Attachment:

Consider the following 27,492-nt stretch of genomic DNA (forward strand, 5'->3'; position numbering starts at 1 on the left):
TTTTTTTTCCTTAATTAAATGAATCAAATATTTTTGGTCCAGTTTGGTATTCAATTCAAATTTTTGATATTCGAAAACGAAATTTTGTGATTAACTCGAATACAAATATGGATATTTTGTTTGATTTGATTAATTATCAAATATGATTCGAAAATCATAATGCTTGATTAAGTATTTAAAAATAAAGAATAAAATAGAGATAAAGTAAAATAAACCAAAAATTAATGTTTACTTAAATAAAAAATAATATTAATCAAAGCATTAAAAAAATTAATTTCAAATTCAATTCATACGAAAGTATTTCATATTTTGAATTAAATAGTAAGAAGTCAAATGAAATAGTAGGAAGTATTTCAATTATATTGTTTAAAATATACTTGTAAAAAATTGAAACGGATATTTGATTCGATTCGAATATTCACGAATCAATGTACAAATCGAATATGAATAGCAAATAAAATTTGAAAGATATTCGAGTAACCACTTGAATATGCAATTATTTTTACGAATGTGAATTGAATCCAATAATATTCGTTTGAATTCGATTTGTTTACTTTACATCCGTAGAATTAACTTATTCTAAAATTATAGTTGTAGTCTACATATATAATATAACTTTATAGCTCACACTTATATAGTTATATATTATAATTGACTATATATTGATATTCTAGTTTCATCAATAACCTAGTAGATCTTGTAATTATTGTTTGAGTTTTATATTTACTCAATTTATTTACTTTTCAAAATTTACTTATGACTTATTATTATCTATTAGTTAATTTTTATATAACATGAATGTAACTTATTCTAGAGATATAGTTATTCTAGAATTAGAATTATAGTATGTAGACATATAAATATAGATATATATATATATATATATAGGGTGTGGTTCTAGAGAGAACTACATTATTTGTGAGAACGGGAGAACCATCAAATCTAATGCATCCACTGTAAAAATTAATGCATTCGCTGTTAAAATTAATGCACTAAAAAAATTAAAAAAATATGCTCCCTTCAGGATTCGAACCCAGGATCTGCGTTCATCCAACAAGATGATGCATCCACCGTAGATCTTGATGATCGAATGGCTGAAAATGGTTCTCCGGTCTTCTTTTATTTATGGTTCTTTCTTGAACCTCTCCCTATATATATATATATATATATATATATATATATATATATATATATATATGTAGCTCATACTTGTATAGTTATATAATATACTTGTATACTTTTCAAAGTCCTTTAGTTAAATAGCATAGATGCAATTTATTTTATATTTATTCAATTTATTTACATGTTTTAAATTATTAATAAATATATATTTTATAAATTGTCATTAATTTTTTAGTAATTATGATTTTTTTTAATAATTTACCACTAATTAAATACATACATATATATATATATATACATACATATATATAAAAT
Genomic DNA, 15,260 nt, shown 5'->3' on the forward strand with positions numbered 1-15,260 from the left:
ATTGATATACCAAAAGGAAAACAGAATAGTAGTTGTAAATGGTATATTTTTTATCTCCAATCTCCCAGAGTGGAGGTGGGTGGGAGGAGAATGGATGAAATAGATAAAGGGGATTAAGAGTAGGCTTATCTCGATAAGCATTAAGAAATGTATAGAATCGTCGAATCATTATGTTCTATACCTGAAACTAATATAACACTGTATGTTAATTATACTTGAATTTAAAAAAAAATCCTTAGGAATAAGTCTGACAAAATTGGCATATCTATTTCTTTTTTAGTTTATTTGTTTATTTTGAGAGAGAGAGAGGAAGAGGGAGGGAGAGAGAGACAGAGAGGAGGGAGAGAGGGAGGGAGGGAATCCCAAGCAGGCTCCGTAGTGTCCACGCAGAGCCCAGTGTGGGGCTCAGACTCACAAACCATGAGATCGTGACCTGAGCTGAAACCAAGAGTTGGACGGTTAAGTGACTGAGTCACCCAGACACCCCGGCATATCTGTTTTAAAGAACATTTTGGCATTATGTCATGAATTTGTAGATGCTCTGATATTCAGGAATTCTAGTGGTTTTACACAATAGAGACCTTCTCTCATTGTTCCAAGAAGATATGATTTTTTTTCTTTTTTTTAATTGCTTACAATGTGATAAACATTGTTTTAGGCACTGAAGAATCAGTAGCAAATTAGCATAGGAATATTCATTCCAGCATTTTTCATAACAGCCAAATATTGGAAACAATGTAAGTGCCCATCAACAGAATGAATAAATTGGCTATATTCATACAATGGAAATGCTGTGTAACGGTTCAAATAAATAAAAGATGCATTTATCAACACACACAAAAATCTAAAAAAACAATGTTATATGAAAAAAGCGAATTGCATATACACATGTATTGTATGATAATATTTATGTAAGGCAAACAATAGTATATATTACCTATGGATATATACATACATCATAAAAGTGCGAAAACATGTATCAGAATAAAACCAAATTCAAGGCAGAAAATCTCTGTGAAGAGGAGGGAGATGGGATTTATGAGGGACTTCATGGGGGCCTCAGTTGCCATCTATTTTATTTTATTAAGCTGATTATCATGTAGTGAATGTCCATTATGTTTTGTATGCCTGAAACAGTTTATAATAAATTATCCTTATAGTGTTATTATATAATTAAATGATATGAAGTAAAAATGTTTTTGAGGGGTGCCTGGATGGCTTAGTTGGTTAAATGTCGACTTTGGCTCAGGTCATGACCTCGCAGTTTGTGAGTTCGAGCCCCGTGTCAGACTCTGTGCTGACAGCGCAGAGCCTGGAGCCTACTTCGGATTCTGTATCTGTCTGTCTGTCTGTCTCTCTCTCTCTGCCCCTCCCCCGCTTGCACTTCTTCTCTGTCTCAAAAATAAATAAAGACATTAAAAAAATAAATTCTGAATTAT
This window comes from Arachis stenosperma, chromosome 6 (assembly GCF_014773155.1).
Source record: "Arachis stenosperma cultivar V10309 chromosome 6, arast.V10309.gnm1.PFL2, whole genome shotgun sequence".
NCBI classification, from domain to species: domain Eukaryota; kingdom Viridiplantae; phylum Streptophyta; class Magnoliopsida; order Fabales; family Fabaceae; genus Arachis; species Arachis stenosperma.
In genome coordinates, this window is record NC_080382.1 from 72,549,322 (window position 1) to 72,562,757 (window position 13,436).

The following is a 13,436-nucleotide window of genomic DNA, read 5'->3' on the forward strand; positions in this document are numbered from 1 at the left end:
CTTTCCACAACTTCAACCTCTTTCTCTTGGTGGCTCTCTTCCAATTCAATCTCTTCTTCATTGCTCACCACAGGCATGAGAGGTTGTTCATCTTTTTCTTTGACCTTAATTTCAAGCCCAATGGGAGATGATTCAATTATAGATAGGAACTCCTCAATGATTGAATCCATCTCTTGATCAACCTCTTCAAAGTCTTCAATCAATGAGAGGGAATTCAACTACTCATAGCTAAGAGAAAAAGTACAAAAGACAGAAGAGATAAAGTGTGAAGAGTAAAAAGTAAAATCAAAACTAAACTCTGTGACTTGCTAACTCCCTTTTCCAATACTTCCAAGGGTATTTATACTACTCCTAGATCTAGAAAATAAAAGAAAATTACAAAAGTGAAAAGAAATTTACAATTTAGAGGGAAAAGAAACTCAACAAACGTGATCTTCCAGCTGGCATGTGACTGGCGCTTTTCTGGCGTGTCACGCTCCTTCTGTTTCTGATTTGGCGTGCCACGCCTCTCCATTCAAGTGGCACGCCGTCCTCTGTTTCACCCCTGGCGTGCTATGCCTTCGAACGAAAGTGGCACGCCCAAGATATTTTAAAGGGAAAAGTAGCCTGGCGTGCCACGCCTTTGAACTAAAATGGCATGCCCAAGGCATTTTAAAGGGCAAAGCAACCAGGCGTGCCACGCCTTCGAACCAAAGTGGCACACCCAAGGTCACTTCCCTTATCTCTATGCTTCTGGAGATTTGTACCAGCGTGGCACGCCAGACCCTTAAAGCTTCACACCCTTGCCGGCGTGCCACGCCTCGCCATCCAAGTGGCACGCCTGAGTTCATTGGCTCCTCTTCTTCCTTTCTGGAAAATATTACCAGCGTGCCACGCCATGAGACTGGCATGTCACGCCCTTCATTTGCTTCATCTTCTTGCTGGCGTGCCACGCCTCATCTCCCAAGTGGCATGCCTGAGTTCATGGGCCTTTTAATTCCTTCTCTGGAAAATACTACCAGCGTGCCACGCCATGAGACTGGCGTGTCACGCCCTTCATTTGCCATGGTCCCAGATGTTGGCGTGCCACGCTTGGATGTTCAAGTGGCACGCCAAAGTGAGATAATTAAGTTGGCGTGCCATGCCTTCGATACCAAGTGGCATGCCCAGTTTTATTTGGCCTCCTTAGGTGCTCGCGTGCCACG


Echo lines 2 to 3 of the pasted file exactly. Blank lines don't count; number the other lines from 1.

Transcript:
TTTTTTTTCCTTAATTAAATGAATCAAATATTTTTGGTCCAGTTTGGTATTCAATTCAAATTTTTGATATTCGAAAACGAAATTTTGTGATTAACTCGAATACAAATATGGATATTTTGTTTGATTTGATTAATTATCAAATATGATTCGAAAATCATAATGCTTGATTAAGTATTTAAAAATAAAGAATAAAATAGAGATAAAGTAAAATAAACCAAAAATTAATGTTTACTTAAATAAAAAATAATATTAATCAAAGCATTAAAAAAATTAATTTCAAATTCAATTCATACGAAAGTATTTCATATTTTGAATTAAATAGTAAGAAGTCAAATGAAATAGTAGGAAGTATTTCAATTATATTGTTTAAAATATACTTGTAAAAAATTGAAACGGATATTTGATTCGATTCGAATATTCACGAATCAATGTACAAATCGAATATGAATAGCAAATAAAATTTGAAAGATATTCGAGTAACCACTTGAATATGCAATTATTTTTACGAATGTGAATTGAATCCAATAATATTCGTTTGAATTCGATTTGTTTACTTTACATCCGTAGAATTAACTTATTCTAAAATTATAGTTGTAGTCTACATATATAATATAACTTTATAGCTCACACTTATATAGTTATATATTATAATTGACTATATATTGATATTCTAGTTTCATCAATAACCTAGTAGATCTTGTAATTATTGTTTGAGTTTTATATTTACTCAATTTATTTACTTTTCAAAATTTACTTATGACTTATTATTATCTATTAGTTAATTTTTATATAACATGAATGTAACTTATTCTAGAGATATAGTTATTCTAGAATTAGAATTATAGTATGTAGACATATAAATATAGATATATATATATATATATATAGGGTGTGGTTCTAGAGAGAACTACATTATTTGTGAGAACGGGAGAACCATCAAATCTAATGCATCCACTGTAAAAATTAATGCATTCGCTGTTAAAATTAATGCACTAAAAAAATTAAAAAAATATGCTCCCTTCAGGATTCGAACCCAGGATCTGCGTTCATCCAACAAGATGATGCATCCACCGTAGATCTTGATGATCGAATGGCTGAAAATGGTTCTCCGGTCTTCTTTTATTTATGGTTCTTTCTTGAACCTCTCCCTATATATATATATATATATATATATATATATATATATATATATATATATGTAGCTCATACTTGTATAGTTATATAATATACTTGTATACTTTTCAAAGTCCTTTAGTTAAATAGCATAGATGCAATTTATTTTATATTTATTCAATTTATTTACATGTTTTAAATTATTAATAAATATATATTTTATAAATTGTCATTAATTTTTTAGTAATTATGATTTTTTTTAATAATTTACCACTAATTAAATACATACATATATATATATATATACATACATATATATAAAAT
Genomic DNA, 15,260 nt, shown 5'->3' on the forward strand with positions numbered 1-15,260 from the left: